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How Birdwatching Can Improve Your Life 

You might be wondering how birdwatching could possibly be beneficial to your life, or how hiking through a quiet field during the winter might improve your overall well-being. Author and former marriage & family therapist Tammah Watts asked herself this question and came up with the conclusion that birdwatching is addicting. After suffering a neurological injury during a routine surgery, Tammah found herself in a deep depression and birdwatching became the best medicine. As she states in her book ‘Keep Looking Up: Your Guide to the Powerful Healing of Birdwatching,’ “Birding really does cross over into so many areas of wellness, health, and fitness.” Tammah is just one great example of how connecting with birds and nature can mitigate symptoms of pain, depression, anxiety, and even change your life.

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It’s common knowledge that spending time in nature can improve your long-term physical and mental health. It can lower blood pressure, reduce muscle tension, reduce the production of stress hormones, and so much more, whether you are taking a stroll through a neighborhood park or in your own backyard. While there is no direct evidence that going on a walk and bird watching prolongs your life, walking regularly most definitely helps you live longer. Virtually anyone can enjoy birdwatching as a hobby since birds can be found in any habitat. A recent study found that being near bird song can even improve mental well-being. Birds are “accessible and equitable because they’re everywhere in every habitat,” said Holly Merker (pictured here), a guide for the National Audubon Society and co-author of the book, “Ornitherapy”. Even dense cityscapes offer rock doves (often incorrectly called pigeons), sparrows, hawks, and falcons.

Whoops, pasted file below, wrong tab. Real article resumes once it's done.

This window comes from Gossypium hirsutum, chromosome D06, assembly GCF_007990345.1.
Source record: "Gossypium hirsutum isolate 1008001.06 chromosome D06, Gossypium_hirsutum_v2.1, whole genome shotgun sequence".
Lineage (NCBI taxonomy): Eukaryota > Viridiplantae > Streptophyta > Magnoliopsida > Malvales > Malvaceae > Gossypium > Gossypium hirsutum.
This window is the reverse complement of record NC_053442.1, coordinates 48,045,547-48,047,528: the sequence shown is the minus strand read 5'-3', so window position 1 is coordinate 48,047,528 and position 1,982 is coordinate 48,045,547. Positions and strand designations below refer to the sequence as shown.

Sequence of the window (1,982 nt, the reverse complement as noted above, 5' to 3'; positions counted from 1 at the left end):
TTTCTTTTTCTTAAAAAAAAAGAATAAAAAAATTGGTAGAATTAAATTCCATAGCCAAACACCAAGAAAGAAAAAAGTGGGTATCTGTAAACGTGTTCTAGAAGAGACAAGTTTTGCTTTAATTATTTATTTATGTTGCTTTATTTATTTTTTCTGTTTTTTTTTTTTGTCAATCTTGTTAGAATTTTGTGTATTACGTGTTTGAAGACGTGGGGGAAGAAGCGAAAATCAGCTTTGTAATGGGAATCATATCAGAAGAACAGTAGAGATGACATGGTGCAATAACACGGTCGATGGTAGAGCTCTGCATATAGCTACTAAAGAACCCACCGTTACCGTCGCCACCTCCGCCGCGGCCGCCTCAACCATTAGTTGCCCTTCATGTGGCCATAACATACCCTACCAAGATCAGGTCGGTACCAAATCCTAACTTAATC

There is less research on the physical benefits of birding specifically, but the evidence does suggest that walking regularly can help you live longer. And as any bird-watcher will tell you, the lure of the next bird inspires you to walk farther than you normally would.

“You find yourself out there for what should have been 45 minutes, making a two-hour birding foray in the woods or around a loop trail at a wetland,” Ms. Merker said. The benefits of being outdoors combined with the accessibility and equitability of birds in nature are just a few of the reasons why birdwatching can make you happier and improve your overall quality of life.

You can register for the upcoming WBFI webinar titled "The Health Benefits of Feeding Birds" featuring Holly Merker by clicking the button below.

Another perk of birdwatching that benefits your mental health is that there is always something new and interesting to learn. You can learn about the dozens of bird species and how they survive, their mannerisms, and their patterns. You may even learn that they have many humanistic qualities as they can be funny, quarrelsome, and surprisingly peaceful. You can learn which areas have the best food or wetlands for birds or find your own safe haven in nature to explore. You can learn what time of day is best for birdwatching and what season, as well as learn about new equipment that enhances the birdwatching experience. Regardless of age, physical ability, or location, anyone can go out in nature and connect with birds and reap the benefits for the mind, body, and soul.

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